Archbishop Tambala Preaches New Model of Education
The Catholic Church in the country is calling for the adoption of a new model of providing education as demand for space, materials and structures keep rising every year.
Archbishop George Tambala of the Archdiocese of Lilongwe, who is also Episcopal Conference of Malawi chairperson, said on Sunday in Lilongwe that use of technology and upgraded structures must be the focus moving forward in responding to challenges the education sector is facing in terms of human capital development needed to transform the nation.
“As you know, schools evolve. Schools are living entities. Times change, the needs of those who want to be educated also change, hence the need for finding new models of education,” said the archbishop at 60 years anniversary thanksgiving Eucharistic Mass for Likuni Girls Secondary School.
He disclosed that as Lilongwe Archdiocese, plans are already underway to change the model of imparting education in its existing education structures and the ones to be constructed in each deanery beginning next year.
The church, Archbishop Tambala, said it believes in a holistic approach for providing education in its facilities.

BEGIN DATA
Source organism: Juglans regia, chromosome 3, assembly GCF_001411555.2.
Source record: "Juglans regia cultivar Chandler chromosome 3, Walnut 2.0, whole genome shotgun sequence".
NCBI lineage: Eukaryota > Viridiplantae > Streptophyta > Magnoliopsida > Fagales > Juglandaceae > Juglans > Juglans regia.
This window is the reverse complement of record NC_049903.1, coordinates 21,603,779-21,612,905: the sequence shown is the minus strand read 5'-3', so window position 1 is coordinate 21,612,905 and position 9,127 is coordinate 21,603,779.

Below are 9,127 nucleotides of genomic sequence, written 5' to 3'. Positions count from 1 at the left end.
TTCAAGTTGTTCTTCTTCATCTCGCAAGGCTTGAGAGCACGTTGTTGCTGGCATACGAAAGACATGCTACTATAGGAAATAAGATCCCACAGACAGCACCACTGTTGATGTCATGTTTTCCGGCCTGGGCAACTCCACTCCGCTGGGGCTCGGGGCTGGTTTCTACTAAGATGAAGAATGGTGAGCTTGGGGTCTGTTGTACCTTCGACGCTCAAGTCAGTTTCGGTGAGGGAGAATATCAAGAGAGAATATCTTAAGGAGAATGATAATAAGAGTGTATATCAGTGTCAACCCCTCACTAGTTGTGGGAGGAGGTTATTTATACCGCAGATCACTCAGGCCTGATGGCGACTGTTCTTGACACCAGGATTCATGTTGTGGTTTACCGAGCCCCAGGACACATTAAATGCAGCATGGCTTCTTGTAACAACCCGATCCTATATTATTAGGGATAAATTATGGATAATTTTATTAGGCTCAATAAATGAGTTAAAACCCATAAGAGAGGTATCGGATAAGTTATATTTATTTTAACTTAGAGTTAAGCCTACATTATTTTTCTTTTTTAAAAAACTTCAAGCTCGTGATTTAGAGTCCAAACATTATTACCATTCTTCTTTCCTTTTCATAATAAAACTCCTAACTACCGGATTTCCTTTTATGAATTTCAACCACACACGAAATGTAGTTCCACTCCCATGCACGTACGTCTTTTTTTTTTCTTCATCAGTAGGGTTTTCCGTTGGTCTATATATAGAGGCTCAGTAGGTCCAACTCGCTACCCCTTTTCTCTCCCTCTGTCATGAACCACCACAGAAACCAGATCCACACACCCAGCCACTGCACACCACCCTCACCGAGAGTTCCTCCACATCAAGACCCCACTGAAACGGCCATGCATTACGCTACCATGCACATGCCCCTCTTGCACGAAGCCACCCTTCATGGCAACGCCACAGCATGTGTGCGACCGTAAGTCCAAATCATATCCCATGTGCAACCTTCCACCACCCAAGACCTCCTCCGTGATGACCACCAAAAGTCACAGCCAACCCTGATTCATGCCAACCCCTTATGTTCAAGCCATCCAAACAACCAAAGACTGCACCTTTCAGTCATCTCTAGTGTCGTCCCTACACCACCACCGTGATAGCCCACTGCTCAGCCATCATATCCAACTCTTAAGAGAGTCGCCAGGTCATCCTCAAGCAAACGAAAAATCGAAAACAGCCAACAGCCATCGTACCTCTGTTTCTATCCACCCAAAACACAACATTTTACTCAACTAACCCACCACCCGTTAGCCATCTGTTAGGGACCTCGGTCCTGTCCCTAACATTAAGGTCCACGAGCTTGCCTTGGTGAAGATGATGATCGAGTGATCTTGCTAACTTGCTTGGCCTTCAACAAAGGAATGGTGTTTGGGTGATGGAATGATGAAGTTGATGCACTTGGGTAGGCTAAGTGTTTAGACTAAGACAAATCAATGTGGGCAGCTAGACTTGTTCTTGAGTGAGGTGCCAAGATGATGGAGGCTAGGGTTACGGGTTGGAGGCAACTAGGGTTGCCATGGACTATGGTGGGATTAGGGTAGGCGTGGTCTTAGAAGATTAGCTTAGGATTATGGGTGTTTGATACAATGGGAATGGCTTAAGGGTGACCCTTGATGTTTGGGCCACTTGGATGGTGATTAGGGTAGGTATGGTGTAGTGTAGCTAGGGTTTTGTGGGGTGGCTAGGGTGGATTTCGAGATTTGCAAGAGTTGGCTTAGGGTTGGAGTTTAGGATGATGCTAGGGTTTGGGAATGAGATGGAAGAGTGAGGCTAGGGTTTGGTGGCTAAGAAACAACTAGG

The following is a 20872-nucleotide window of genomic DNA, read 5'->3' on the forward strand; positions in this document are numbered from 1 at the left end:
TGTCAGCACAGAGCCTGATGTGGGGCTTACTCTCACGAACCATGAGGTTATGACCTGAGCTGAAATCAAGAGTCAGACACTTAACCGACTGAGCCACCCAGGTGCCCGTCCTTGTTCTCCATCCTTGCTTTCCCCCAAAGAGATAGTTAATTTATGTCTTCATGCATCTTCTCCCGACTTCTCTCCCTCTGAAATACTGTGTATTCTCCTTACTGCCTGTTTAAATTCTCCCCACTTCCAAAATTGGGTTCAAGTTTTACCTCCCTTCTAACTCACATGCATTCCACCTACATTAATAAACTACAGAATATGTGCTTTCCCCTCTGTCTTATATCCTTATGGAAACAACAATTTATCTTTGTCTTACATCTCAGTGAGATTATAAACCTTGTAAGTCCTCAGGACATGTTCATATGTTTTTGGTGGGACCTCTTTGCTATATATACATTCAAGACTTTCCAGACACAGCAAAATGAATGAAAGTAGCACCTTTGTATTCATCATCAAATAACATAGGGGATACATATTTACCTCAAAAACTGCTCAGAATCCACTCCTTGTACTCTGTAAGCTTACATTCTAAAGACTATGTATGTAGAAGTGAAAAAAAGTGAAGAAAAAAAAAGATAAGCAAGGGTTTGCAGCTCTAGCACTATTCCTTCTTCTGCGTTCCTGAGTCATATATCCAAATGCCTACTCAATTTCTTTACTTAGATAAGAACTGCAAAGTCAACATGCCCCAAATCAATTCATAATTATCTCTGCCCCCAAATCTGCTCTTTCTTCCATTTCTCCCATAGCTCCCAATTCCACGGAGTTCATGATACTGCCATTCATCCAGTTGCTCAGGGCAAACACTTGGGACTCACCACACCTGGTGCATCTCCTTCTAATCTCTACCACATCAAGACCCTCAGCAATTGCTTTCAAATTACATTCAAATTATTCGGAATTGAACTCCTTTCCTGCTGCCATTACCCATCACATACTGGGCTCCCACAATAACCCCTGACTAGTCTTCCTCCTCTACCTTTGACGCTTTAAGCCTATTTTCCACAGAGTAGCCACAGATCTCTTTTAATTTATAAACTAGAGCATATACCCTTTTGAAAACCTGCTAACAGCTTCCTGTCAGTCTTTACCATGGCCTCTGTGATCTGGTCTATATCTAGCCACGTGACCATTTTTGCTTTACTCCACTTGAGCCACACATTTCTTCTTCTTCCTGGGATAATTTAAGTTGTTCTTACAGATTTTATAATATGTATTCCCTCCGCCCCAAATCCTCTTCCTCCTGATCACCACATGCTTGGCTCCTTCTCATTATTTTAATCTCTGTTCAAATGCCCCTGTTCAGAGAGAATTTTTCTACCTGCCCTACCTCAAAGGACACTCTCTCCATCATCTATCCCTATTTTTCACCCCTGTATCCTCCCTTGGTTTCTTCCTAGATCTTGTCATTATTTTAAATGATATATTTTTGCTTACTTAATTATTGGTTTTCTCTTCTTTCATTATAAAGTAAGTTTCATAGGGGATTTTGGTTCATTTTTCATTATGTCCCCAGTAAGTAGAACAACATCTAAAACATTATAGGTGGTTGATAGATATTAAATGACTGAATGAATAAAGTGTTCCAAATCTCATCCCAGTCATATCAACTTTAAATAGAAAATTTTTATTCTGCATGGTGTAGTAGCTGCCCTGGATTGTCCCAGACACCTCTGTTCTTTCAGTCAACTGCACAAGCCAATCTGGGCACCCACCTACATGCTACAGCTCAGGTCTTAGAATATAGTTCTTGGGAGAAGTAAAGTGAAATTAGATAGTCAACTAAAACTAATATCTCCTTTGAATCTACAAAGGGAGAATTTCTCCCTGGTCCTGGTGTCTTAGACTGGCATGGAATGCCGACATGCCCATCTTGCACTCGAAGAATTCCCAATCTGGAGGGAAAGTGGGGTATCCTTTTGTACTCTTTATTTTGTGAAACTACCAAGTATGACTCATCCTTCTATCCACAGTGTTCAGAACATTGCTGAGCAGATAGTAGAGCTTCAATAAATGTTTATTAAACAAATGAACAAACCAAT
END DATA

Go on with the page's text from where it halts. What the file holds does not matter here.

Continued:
He, however, lamented a lack of discipline in the upbringing of children in family setups which is resulting in the ushering in of professionals that have no morals in the modern world.
First Lady Monica Chakwera, an alumnus of Likuni Girls Secondary School (LGSS), who graced the celebrations challenged the young generation to champion innovative measures to transform the education sector in the country.
“I’m appealing to people that are educated, especially the young generation to come up with “outside the box” solutions Malawi needs now to improve the education sector,” said Chakwera.
Lilongwe Girls is among best performing schools in Junior Certificate of Education and Malawi School Certificate of Education examinations administered by the Malawi National Examination Board (MANEB).
Chairperson for board of governors for LGSS John Chome said the school is determined to maintain the legacy in shaping reliable citizens doing well in various sectors of the society.
The growing demand for space and new structures to accommodate more learners is among challenges Chome said the school is facing.
“The challenge we have going forward is to look at innovative ways of accommodating every girl particularly in an environment where parents are struggling to pay school fees and provide their wards with basic necessities,” he said.
Established in October 1953, LGSS is run by the Missionary Sisters of Our Lady of Africa and currently accommodates 600 girls from forms One to Four.
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